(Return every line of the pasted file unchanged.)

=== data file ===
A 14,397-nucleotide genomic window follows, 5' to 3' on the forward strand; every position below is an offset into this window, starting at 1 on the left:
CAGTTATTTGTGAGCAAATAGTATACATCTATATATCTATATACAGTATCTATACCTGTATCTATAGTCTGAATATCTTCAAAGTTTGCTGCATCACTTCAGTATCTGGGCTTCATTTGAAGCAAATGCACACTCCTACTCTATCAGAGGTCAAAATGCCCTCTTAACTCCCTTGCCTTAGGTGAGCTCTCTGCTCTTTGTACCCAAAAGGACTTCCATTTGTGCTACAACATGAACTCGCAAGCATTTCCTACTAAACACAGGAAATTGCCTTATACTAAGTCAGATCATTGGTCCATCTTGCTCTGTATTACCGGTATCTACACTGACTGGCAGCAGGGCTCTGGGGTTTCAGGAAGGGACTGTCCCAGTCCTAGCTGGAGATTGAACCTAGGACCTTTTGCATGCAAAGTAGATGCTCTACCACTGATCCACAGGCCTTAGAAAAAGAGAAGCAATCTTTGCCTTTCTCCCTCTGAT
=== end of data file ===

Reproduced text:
A 14,397-nucleotide genomic window follows, 5' to 3' on the forward strand; every position below is an offset into this window, starting at 1 on the left:
CAGTTATTTGTGAGCAAATAGTATACATCTATATATCTATATACAGTATCTATACCTGTATCTATAGTCTGAATATCTTCAAAGTTTGCTGCATCACTTCAGTATCTGGGCTTCATTTGAAGCAAATGCACACTCCTACTCTATCAGAGGTCAAAATGCCCTCTTAACTCCCTTGCCTTAGGTGAGCTCTCTGCTCTTTGTACCCAAAAGGACTTCCATTTGTGCTACAACATGAACTCGCAAGCATTTCCTACTAAACACAGGAAATTGCCTTATACTAAGTCAGATCATTGGTCCATCTTGCTCTGTATTACCGGTATCTACACTGACTGGCAGCAGGGCTCTGGGGTTTCAGGAAGGGACTGTCCCAGTCCTAGCTGGAGATTGAACCTAGGACCTTTTGCATGCAAAGTAGATGCTCTACCACTGATCCACAGGCCTTAGAAAAAGAGAAGCAATCTTTGCCTTTCTCCCTCTGAT